||Note National Instruments recommends that you use this option to process only the array in a loop structure of the top-level VI, by wiring the array to the loop structure through auto-indexed loop tunnels. Avoid branching the wire that comes from the array.
- Pros: This option works for large-size arrays. Compared with the Element-by-element, buffered option, this option does not require memory resources. This option also requires fewer cycles, because LabVIEW does not buffer the array elements in advance.
- Cons: This option can access only one element at each cycle. You must access all array elements sequentially. LabVIEW might return errors if you use this option and your algorithm VI does not process all array elements sequentially.
Configuring Directives for the Top-Level VI and subVIs
Directives for the top-level VI affect the implementation of the entire algorithm. You can configure the following directives for the top-level VI and subVIs:
- Clock rate—This directive is for the top-level VI only. Specifies the clock rate, in MHz, you want to achieve for the overall FPGA IP design. This directive is required for all FPGA IP. The default value is 40 MHz.
- Share multipliers—This directive is for the top-level VI only. Specifies whether you want to implement the algorithm by sharing multipliers. Sharing multipliers enables the resulting FPGA IP to use fewer DSP48s but might require more logical resources, such as multiplexers. A multiplexer, also known as a mux, is a circuit that selects between two or more inputs and then outputs the selected input. Multiplexers can increase latency and negatively affect the timing performance of the FPGA IP.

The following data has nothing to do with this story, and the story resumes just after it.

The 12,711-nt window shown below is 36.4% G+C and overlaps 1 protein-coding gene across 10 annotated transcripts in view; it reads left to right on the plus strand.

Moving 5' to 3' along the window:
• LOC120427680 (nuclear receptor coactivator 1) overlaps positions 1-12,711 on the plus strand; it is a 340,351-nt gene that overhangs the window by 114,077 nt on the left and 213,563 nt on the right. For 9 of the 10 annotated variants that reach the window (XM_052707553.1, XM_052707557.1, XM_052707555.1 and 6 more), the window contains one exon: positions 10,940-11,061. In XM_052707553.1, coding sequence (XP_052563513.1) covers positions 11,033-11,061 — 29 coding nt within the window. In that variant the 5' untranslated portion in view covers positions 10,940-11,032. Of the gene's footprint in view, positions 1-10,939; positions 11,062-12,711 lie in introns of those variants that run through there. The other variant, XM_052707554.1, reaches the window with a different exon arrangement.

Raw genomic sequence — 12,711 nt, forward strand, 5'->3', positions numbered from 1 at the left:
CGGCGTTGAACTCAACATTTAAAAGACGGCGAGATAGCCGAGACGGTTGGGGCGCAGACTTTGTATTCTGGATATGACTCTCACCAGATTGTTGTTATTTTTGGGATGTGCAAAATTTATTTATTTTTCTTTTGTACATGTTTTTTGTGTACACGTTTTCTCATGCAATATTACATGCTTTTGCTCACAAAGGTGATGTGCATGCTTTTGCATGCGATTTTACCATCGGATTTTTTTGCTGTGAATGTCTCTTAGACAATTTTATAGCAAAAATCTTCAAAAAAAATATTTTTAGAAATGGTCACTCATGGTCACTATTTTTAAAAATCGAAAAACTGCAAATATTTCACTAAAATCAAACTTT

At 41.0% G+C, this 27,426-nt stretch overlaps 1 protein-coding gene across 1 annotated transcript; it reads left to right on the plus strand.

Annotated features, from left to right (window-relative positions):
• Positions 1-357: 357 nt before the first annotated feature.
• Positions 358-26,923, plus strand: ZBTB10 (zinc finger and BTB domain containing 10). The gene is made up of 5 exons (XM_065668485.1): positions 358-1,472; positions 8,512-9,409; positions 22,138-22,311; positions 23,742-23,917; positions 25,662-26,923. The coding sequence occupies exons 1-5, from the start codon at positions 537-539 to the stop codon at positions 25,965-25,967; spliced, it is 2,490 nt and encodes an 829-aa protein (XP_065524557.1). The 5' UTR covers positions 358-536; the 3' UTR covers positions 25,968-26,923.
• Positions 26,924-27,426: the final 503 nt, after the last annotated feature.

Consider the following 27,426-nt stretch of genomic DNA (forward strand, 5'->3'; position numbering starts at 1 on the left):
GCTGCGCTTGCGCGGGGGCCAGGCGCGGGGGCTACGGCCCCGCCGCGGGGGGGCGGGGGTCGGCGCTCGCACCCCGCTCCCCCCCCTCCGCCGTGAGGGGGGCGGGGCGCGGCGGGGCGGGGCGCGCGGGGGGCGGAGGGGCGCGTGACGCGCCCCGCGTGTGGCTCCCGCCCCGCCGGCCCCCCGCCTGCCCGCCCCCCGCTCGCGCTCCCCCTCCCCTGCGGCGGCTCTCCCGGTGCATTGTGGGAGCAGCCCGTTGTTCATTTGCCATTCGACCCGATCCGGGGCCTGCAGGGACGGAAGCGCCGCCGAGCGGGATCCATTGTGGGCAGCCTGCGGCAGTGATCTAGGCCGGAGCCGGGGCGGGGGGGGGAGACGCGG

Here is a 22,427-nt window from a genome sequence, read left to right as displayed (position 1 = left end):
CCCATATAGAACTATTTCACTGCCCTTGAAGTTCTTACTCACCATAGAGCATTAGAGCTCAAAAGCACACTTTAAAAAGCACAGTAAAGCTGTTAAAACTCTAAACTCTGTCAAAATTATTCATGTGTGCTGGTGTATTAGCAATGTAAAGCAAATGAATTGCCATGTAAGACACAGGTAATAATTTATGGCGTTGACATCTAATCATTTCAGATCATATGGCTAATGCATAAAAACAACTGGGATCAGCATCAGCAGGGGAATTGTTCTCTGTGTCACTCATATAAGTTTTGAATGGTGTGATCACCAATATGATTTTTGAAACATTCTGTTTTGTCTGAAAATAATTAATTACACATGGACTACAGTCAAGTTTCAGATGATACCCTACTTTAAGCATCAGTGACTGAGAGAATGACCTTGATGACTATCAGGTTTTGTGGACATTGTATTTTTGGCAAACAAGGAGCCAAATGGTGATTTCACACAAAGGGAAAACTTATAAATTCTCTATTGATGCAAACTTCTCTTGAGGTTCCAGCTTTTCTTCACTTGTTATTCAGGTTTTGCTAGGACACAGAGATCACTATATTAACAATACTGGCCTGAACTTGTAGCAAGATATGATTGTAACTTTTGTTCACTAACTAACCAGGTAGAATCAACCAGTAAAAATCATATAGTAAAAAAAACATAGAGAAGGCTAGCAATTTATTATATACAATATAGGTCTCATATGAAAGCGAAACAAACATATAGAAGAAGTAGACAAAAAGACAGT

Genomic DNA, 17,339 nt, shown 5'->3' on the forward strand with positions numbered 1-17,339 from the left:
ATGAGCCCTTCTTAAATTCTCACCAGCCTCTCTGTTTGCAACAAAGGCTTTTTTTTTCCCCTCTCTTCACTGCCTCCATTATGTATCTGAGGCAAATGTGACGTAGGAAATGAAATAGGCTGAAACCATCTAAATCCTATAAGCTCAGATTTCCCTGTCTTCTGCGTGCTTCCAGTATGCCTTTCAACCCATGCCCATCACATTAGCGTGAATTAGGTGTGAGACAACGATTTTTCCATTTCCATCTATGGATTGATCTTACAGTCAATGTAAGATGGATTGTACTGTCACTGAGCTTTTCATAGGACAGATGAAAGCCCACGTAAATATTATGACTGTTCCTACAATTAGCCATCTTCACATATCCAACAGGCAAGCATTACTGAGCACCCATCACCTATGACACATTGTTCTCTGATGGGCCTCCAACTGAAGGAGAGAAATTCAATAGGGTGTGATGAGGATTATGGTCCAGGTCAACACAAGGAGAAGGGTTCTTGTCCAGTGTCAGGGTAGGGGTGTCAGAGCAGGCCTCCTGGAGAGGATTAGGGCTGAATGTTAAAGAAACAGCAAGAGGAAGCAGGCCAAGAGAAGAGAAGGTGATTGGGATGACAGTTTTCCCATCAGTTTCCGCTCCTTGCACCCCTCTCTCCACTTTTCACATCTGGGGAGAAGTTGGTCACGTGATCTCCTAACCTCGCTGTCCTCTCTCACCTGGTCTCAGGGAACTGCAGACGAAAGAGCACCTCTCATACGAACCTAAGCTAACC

To share multipliers, place a checkmark in this checkbox and select True from the Value pull-down menu. To stop sharing multipliers, remove the checkmark from this checkbox or select False from the Value pull-down menu.
- Initiation interval—Specifies the number of cycles between new data inputs to the VI. This directive recursively unrolls all loop structures in the current VI and the subVIs to achieve the specified Initiation interval. You can specify different values for the Initiation interval of a subVI and its caller VI. If you do not specify a value for the Initiation interval of a subVI, then the subVI inherits the Initiation interval of its caller VI.
If the input of the VI is a scalar and you want the VI to run at an input sampling rate of fs samples per second, the maximum value for the Initiation interval is floor(Clock rate/fs). If the input is an array containing m elements and the VI processes the array element-by-element at an input sampling rate of fs elements per second, the maximum value for the Initiation interval is floor(Clock rate/fs)*m.